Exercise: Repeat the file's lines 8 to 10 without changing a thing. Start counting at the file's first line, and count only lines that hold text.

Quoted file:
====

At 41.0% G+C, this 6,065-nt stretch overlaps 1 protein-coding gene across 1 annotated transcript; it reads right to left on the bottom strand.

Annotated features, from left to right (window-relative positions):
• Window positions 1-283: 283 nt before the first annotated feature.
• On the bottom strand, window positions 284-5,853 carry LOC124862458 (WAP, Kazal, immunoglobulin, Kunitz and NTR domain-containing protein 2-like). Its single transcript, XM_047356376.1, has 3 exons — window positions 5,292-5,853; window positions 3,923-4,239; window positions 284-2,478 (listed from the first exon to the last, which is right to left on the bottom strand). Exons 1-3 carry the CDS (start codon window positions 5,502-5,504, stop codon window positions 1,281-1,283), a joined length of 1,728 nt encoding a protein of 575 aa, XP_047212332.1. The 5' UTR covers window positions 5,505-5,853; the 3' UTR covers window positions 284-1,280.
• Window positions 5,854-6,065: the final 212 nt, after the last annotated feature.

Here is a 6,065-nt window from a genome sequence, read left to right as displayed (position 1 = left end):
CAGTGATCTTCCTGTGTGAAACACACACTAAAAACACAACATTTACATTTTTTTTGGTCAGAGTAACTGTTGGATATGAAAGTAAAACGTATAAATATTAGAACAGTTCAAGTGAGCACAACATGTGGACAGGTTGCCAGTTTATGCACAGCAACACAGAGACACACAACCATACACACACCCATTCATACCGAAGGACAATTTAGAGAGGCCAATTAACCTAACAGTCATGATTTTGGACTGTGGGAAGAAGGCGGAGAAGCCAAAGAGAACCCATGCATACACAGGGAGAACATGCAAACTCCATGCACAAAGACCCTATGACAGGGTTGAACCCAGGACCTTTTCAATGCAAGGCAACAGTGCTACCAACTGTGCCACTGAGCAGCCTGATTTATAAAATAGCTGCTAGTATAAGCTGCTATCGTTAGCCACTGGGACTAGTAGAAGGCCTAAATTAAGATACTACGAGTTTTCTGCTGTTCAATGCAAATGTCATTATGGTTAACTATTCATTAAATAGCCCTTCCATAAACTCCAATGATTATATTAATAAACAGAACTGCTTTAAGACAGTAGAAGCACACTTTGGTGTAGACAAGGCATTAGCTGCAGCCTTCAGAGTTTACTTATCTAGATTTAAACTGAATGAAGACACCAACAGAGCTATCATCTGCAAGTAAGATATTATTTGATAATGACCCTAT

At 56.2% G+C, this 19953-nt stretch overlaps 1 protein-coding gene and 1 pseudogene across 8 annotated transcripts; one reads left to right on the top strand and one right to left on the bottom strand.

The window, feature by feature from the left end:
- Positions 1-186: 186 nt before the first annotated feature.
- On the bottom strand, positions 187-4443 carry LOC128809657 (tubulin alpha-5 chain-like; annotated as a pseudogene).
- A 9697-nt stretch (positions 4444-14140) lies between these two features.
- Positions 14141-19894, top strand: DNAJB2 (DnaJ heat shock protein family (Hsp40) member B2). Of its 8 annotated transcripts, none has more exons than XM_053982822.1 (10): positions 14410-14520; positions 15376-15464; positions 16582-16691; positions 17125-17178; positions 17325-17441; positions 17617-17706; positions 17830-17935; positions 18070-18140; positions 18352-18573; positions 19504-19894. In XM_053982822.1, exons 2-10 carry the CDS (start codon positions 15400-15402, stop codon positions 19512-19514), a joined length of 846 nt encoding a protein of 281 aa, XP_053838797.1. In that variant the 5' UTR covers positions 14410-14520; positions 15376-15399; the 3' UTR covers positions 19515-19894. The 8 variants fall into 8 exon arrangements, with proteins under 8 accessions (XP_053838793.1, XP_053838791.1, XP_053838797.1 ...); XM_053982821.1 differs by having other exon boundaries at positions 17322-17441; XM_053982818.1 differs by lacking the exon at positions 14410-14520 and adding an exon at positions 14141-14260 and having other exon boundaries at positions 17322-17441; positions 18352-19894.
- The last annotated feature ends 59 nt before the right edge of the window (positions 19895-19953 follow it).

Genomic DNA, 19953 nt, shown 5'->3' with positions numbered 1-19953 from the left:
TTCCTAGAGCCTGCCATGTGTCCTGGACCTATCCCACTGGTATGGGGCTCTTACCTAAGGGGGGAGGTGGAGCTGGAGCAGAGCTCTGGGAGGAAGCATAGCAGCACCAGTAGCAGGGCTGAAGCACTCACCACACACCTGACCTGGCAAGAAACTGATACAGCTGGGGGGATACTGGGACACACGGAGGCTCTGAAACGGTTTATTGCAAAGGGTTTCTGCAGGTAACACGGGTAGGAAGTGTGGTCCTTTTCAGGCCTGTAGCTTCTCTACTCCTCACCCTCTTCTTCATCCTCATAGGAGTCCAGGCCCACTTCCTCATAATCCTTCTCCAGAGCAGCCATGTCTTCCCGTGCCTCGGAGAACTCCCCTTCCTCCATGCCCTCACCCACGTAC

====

At 56.2% G+C, this 19953-nt stretch overlaps 1 protein-coding gene and 1 pseudogene across 8 annotated transcripts; one reads left to right on the top strand and one right to left on the bottom strand.

The window, feature by feature from the left end:
- Positions 1-186: 186 nt before the first annotated feature.